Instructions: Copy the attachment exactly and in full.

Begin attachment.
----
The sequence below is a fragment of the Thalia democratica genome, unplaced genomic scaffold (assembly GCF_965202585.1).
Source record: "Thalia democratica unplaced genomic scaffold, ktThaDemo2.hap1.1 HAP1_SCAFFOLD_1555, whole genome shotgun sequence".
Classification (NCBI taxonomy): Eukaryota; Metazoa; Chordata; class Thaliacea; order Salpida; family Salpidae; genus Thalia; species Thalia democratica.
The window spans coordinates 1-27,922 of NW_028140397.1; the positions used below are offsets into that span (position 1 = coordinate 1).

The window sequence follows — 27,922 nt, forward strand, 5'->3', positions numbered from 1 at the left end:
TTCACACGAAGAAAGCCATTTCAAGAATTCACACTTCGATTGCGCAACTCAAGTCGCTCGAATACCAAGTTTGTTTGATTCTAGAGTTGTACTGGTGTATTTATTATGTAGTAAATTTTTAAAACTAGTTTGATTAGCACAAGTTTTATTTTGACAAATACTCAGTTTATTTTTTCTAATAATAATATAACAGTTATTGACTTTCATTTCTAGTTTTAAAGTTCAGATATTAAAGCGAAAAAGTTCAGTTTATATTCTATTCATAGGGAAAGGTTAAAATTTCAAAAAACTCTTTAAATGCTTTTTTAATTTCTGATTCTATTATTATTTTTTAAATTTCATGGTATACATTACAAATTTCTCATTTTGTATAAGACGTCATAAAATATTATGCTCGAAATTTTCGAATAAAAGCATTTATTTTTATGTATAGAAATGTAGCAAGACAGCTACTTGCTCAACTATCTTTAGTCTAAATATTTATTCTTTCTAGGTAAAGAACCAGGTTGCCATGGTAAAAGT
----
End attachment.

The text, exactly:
The sequence below is a fragment of the Thalia democratica genome, unplaced genomic scaffold (assembly GCF_965202585.1).
Source record: "Thalia democratica unplaced genomic scaffold, ktThaDemo2.hap1.1 HAP1_SCAFFOLD_1555, whole genome shotgun sequence".
Classification (NCBI taxonomy): Eukaryota; Metazoa; Chordata; class Thaliacea; order Salpida; family Salpidae; genus Thalia; species Thalia democratica.
The window spans coordinates 1-27,922 of NW_028140397.1; the positions used below are offsets into that span (position 1 = coordinate 1).

The window sequence follows — 27,922 nt, forward strand, 5'->3', positions numbered from 1 at the left end:
TTCACACGAAGAAAGCCATTTCAAGAATTCACACTTCGATTGCGCAACTCAAGTCGCTCGAATACCAAGTTTGTTTGATTCTAGAGTTGTACTGGTGTATTTATTATGTAGTAAATTTTTAAAACTAGTTTGATTAGCACAAGTTTTATTTTGACAAATACTCAGTTTATTTTTTCTAATAATAATATAACAGTTATTGACTTTCATTTCTAGTTTTAAAGTTCAGATATTAAAGCGAAAAAGTTCAGTTTATATTCTATTCATAGGGAAAGGTTAAAATTTCAAAAAACTCTTTAAATGCTTTTTTAATTTCTGATTCTATTATTATTTTTTAAATTTCATGGTATACATTACAAATTTCTCATTTTGTATAAGACGTCATAAAATATTATGCTCGAAATTTTCGAATAAAAGCATTTATTTTTATGTATAGAAATGTAGCAAGACAGCTACTTGCTCAACTATCTTTAGTCTAAATATTTATTCTTTCTAGGTAAAGAACCAGGTTGCCATGGTAAAAGT